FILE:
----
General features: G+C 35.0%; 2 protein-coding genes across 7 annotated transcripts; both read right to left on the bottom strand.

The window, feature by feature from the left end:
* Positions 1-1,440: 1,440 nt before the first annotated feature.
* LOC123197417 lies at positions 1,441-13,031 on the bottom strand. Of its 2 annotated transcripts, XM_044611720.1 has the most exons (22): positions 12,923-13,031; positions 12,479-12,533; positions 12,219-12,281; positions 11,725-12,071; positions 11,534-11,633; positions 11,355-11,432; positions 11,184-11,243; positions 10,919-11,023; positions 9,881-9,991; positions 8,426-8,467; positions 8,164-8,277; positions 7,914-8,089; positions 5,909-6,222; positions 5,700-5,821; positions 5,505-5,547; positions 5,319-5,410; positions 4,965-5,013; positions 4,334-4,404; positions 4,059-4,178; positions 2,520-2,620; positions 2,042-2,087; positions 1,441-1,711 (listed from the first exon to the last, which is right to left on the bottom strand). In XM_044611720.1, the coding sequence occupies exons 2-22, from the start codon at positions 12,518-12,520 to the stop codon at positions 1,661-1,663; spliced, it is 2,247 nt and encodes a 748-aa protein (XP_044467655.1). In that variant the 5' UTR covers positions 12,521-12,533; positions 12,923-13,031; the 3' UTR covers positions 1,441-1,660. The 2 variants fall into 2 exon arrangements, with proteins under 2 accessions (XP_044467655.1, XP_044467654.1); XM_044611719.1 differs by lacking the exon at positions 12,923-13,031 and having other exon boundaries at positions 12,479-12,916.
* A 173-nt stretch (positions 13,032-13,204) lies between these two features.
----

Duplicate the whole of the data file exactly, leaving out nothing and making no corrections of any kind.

General features: G+C 35.0%; 2 protein-coding genes across 7 annotated transcripts; both read right to left on the bottom strand.

The window, feature by feature from the left end:
* Positions 1-1,440: 1,440 nt before the first annotated feature.
* LOC123197417 lies at positions 1,441-13,031 on the bottom strand. Of its 2 annotated transcripts, XM_044611720.1 has the most exons (22): positions 12,923-13,031; positions 12,479-12,533; positions 12,219-12,281; positions 11,725-12,071; positions 11,534-11,633; positions 11,355-11,432; positions 11,184-11,243; positions 10,919-11,023; positions 9,881-9,991; positions 8,426-8,467; positions 8,164-8,277; positions 7,914-8,089; positions 5,909-6,222; positions 5,700-5,821; positions 5,505-5,547; positions 5,319-5,410; positions 4,965-5,013; positions 4,334-4,404; positions 4,059-4,178; positions 2,520-2,620; positions 2,042-2,087; positions 1,441-1,711 (listed from the first exon to the last, which is right to left on the bottom strand). In XM_044611720.1, the coding sequence occupies exons 2-22, from the start codon at positions 12,518-12,520 to the stop codon at positions 1,661-1,663; spliced, it is 2,247 nt and encodes a 748-aa protein (XP_044467655.1). In that variant the 5' UTR covers positions 12,521-12,533; positions 12,923-13,031; the 3' UTR covers positions 1,441-1,660. The 2 variants fall into 2 exon arrangements, with proteins under 2 accessions (XP_044467655.1, XP_044467654.1); XM_044611719.1 differs by lacking the exon at positions 12,923-13,031 and having other exon boundaries at positions 12,479-12,916.
* A 173-nt stretch (positions 13,032-13,204) lies between these two features.